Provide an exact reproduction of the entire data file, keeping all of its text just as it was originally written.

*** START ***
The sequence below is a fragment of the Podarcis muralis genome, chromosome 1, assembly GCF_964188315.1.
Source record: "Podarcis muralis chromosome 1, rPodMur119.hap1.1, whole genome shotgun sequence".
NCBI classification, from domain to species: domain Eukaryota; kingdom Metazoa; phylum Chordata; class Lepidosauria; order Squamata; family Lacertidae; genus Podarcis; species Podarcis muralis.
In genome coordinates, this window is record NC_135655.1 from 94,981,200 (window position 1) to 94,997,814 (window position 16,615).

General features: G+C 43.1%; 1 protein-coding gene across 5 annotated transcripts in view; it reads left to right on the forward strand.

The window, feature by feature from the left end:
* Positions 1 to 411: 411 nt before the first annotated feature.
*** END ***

The sequence below is a fragment of the Podarcis muralis genome, chromosome 1, assembly GCF_964188315.1.
Source record: "Podarcis muralis chromosome 1, rPodMur119.hap1.1, whole genome shotgun sequence".
NCBI classification, from domain to species: domain Eukaryota; kingdom Metazoa; phylum Chordata; class Lepidosauria; order Squamata; family Lacertidae; genus Podarcis; species Podarcis muralis.
In genome coordinates, this window is record NC_135655.1 from 94,981,200 (window position 1) to 94,997,814 (window position 16,615).

General features: G+C 43.1%; 1 protein-coding gene across 5 annotated transcripts in view; it reads left to right on the forward strand.

The window, feature by feature from the left end:
* Positions 1 to 411: 411 nt before the first annotated feature.